Weird science that makes giant arthropods impossible

Some of Sci Fi’s most interesting aliens look like or share traits with Earth’s arthropods.  Arthropods include insects (like, ants), centipedes and millipedes, arachnids (like, spiders) and crustaceans (like, crabs and lobsters).  Think of the giant sandworms of Arrakis in Dune, the spider-like buggers of Ender’s Game, and the Bugs of Starship Troopers, which are very cool alien space bugs.  All of these aliens are human-size or larger.

But on Earth, physics and genetic history have kept arthropods much smaller than humans.  The largest arthropods alive are certain crabs and lobsters, and even the largest of these, the American Lobster, does not grow to 50 pounds.  Yes, that’s big for a lobster, but not exactly the match of a human in a gladiator ring or in a space battle.  It’s certainly not large enough to develop the large, complex brain needed for sentience.

Photo of crayfish. Crayfish exoskeletons form natural armor. Photo by Anton Ahlberg (
Crayfish exoskeletons form natural armor. Photo by Anton Ahlberg (

On Earth, arthropods developed exoskeletons (skeletons on their outsides), which provide great protection from enemies and allow the evolution of an amazing range of weapons and tools.  Consider the giant claws of a crab or the sting of a scorpion.  But exoskeletons restrict how large arthropods can afford to grow.  Molting — the process of replacing an exoskeleton as the animal grows — takes longer the larger the animal grows.  Some crabs take an entire month to climb out of their old skeleton and allow the new one to harden up.  Exoskeletal legs are also basically tubes filled with muscle and tissue.  If an arthropod grew to human size, the exoskeleton would not be strong enough to hold up the ‘pod’s weight.  And the arthropod’s muscles would not be strong enough to move the exoskeleton around.

Arthropods also evolved in a way that their cells get oxygen through gills, their skin, or tubes in their bodies, called tracheae, that open directly to the outside air.  Humans and other vertebrates have lungs and feed oxygen to the cells through the blood.  As ‘pods grow larger, it becomes harder and harder to get enough oxygen through their skin or tracheae to every cell.  A ‘pod as large as a human might easily suffocate.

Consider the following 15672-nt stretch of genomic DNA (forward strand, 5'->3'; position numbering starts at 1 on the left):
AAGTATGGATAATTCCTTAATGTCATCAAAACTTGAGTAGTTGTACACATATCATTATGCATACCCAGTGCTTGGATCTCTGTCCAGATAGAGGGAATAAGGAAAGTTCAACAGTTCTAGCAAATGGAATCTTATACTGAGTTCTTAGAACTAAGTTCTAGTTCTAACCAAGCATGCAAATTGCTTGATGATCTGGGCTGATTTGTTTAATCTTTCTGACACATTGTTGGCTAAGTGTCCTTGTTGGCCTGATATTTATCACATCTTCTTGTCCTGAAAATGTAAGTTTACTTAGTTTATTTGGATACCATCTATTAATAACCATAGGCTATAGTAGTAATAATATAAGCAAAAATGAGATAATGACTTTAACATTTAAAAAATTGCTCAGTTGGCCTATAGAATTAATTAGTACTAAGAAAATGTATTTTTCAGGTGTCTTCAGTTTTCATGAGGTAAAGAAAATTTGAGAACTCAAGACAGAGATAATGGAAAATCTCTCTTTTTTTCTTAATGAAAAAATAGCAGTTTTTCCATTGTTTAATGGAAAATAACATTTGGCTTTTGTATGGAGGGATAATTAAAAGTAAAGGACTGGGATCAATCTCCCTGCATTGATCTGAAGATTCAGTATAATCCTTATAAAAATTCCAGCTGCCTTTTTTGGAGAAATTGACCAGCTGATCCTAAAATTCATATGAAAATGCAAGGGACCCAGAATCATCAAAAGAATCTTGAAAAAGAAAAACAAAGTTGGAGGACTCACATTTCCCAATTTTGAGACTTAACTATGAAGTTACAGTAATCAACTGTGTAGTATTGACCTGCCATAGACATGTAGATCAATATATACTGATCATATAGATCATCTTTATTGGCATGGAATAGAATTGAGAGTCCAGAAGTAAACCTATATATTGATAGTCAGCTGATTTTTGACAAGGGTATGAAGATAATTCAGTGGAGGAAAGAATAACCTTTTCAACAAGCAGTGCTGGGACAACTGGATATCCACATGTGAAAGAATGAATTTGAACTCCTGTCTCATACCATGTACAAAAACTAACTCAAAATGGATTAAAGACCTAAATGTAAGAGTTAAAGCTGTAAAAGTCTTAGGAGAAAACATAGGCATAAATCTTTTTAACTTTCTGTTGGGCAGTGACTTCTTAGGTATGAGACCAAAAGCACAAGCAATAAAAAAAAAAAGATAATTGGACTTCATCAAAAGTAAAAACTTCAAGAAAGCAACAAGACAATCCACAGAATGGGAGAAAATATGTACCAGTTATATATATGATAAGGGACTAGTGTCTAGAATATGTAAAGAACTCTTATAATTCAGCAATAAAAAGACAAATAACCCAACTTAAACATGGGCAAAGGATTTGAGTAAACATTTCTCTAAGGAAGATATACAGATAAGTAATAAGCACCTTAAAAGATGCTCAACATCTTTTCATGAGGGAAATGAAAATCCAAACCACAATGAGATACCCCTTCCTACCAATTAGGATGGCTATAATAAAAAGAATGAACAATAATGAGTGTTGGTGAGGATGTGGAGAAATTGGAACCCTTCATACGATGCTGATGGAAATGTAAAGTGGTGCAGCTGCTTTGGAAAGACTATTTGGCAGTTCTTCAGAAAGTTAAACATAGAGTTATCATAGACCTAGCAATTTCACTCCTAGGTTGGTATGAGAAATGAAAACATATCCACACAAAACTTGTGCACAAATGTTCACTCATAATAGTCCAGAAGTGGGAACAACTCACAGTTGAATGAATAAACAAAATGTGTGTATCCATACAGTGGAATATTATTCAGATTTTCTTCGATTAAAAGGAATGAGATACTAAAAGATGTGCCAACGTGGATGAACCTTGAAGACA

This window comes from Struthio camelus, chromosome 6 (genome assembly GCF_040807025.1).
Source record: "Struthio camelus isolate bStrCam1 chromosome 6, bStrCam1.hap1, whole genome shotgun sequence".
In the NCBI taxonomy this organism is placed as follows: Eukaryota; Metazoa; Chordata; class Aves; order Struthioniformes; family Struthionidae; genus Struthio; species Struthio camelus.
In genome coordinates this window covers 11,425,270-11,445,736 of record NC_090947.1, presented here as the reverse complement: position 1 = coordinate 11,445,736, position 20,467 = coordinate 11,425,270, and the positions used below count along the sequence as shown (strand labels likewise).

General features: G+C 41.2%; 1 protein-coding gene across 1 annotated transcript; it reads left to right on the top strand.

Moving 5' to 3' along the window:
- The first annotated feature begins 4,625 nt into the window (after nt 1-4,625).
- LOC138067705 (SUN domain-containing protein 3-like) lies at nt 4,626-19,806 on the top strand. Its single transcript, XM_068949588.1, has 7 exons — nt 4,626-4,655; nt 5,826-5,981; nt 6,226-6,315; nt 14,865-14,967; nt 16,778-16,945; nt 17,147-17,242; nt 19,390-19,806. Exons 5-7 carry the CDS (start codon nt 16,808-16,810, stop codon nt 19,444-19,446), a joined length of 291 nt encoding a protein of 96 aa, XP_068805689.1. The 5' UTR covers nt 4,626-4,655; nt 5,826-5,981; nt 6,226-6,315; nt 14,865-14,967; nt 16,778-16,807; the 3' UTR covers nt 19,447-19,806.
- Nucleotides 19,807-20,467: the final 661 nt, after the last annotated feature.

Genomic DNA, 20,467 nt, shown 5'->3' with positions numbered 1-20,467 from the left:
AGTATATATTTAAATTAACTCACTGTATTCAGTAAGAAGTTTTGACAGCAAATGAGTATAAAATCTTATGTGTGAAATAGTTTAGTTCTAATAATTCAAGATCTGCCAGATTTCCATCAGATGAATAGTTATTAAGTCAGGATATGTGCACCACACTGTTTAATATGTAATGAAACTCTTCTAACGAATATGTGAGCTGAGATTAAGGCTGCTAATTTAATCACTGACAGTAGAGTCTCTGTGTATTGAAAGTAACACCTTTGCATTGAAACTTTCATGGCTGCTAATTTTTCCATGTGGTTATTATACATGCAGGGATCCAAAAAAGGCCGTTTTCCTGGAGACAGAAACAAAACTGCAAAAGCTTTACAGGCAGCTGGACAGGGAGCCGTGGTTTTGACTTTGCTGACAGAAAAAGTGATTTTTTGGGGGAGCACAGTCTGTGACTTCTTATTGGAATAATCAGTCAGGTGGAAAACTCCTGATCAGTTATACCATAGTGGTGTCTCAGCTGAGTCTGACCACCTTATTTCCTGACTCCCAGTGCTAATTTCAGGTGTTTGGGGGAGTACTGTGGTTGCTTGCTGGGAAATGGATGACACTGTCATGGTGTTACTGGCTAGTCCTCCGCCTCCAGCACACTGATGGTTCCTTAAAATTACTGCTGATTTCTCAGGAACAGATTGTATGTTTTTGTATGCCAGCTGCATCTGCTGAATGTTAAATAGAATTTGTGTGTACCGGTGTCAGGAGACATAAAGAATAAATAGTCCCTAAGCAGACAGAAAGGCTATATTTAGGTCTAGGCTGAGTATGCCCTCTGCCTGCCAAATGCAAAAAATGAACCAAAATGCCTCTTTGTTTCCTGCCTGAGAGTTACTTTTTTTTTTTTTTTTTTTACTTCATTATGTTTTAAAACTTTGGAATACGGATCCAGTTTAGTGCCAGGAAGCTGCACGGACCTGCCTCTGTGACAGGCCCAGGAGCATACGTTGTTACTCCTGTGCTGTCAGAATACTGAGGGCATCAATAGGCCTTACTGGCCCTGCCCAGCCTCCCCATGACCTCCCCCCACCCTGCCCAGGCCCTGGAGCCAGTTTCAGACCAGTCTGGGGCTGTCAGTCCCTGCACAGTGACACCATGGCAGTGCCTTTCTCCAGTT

As ‘pods grow larger, it becomes harder and harder to get enough oxygen to every cell.

But a ‘pod-like animal that evolved on another planet might not have those limits.  For example, we can imagine an alien “Pod” that evolved from simpler ancestors with both an internal and external skeleton.  Such creatures might have an internal skeleton in their arms and legs to support the weight of a large body.  But with a partial exoskeleton, the Pod might have a natural helmet for its head, giant claws, or possibly a scorpionlike tail.  With lungs instead of tracheae, the Pods could breathe like we do.  Finally, on an alien world with different elements in the rocks and soil, the Pods might evolve with exoskeletons made from lighter, stronger materials that would allow them to grow mighty armor and still move quickly.

Photo of two red crab claws clasping. Could a Pod with giant crablike claws evolve on some distant planet? 
Photo by Joshua Théophile (
Could a Pod with giant, crablike claws evolve on some distant planet?
Photo by Joshua Théophile (

Check out this great University of California at Berkeley website that explains the reasons that limit the size of arthropods on Earth.

Photo of bee.  Bees and wasps can fly AND sting. Photo by USGS (
Bees and wasps can fly and sting.
Photo by USGS (

Design a Pod

Let’s design our own alien Pod.

What two features that exist on Earth’s arthropods would you add to your Pod?  Would they make it a fearsome foe?  Would it have any weaknesses?

Please post your comments below.

Be stellar!

Matthew Cross

Bookmark the permalink.

Leave a Reply

Your email address will not be published. Required fields are marked *